Just how important was sophomore Deshaun Thomas to Ohio State’s NCAA Tournament-opening 78-59 win against Loyola (Md.) in Pittsburgh’s CONSOL Energy Center?
All-American center Jared Sullinger didn’t mince words when asked if the second-seeded Buckeyes could have won without Thomas’ 31 points and 12 rebounds.
“I don’t think so,” he said. “I mean, Deshaun was excellent on the boards and also scoring the basketball. He pretty much carried this team.”
The scoring output was a career high for the Fort Wayne, Ind., native, who made exactly half of Ohio State’s 26 made field goals. Thomas led Ohio State with 14 points in the first half and at one point in the second half had 13 of the team’s points in a row.
“I was just trying to get in the right spots at the right time, run a play, run with pace like coach always tells us,” Thomas said. “Then I was just knocking ‘em down. I was just feeling it a bit.”
Sullinger added 12 points and 11 rebounds for his 15th double-double of the season, while senior William Buford had 17 points and Lenzelle Smith Jr. grabbed eight rebounds.
But while that sounds like a solid team effort, the Buckeyes were less than pleased with the 19-point win against the 15th-seeded Greyhounds, champions of the Metro Atlantic Athletic Conference.
“Well, obviously this tournament is about advancing, and that’s what we did tonight,” head coach Thad Matta said. “I don’t think we played at the level we need to. Our guys know that.”
Reasons for the struggles – including 18 turnovers, 34.3 percent shooting in the first half and only 11 assists on 26 buckets – ranged from the gritty play of the Greyhounds to, as Sullinger called it, “NCAA jitters.”
However, there was little debating the fact OSU felt it needs to play better when it meets seventh-seeded Gonzaga, big winners Thursday afternoon over West Virginia, on Saturday afternoon.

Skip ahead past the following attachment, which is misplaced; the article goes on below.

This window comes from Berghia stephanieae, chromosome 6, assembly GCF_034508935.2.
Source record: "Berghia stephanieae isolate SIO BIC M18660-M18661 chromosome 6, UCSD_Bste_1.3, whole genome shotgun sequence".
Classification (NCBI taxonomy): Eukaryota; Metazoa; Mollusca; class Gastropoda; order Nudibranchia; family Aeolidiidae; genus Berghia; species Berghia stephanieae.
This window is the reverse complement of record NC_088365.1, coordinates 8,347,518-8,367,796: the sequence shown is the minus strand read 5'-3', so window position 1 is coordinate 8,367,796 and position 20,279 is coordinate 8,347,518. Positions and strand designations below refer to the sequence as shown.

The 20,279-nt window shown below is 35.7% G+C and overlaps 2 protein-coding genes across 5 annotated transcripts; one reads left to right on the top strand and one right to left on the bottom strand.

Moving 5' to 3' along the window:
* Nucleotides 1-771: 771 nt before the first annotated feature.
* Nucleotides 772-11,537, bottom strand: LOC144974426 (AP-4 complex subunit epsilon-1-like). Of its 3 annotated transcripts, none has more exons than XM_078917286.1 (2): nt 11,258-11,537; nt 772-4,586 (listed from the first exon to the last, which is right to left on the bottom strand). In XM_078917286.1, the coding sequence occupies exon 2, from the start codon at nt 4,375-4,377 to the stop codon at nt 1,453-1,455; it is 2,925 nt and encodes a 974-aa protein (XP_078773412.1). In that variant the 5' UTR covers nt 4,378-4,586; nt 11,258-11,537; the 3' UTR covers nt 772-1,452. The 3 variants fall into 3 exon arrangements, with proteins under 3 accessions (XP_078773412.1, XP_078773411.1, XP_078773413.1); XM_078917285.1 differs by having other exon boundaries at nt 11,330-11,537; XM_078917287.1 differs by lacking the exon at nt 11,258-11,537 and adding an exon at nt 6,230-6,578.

“You can’t half-step against anybody,” Buford said. “If you’re in the tournament, you’re in here for a reason. We took this team lightly today, but we still came out with the win. We have a lot of things we have to look at on film.”
Erik Etherly, the MVP of the MAAC tournament for Loyola, led the Greyhounds with 19 points and seven rebounds in the team’s first NCAA tournament game in 18 years. Dylon Cormier added 14 points but guard Robert Olson made just 1 of 11 shots.
Still, the Greyhounds fought to the end despite committing 14 fouls in the first half and 24 in the game.
“I thought we played really hard, which is what we do at Loyola University,” head coach Jimmy Patsos said. “I’m proud of my kids for playing. To play Ohio State, one of the best teams in the country, you’re not going to win the game without having everything go right. We didn’t have everything go right.”
The Greyhounds (24-9) actually jumped out to a 5-1 lead in the early going behind a big dunk by Etherly and a three by Cormier before Ohio State’s athleticism slowly drained the life out of Loyola. Sullinger was hard to handle early as he scored OSU’s first six points – including a trey from the left wing – before back-to-back buckets by Aaron Craft and Smith made OSU’s lead 12-7.
The Buckeye advantage stayed between six and nine for more exactly five minutes until Sullinger drove the lane and laid it in to make it 31-20, Buckeyes.
The lead got as high as 15 at two points before Ohio State finished the first half up 42-31 behind 14 points from Thomas and 12 more from Sullinger; each had six rebounds as well. The Buckeyes also took advantage of the Loyola fouls to shoot 15 of 18 from the charity stripe despite early shooting woes. The Greyhounds were led by Etherly’s 10 points and five boards.
The second half was in many ways a microcosm of the first, as the lead stayed in the teens for the first 14 minutes and change until Thomas’ bucket with 5:35 left gave him his career-high point total and made the score 70-50.
Ohio State was finally able to pull away behind a 60.9-percent shooting second-half, but the Greyhounds did cut the OSU lead to 11 at 70-59 with 2:18 left, prompting Matta to insert his starters back into the game for the dying minutes.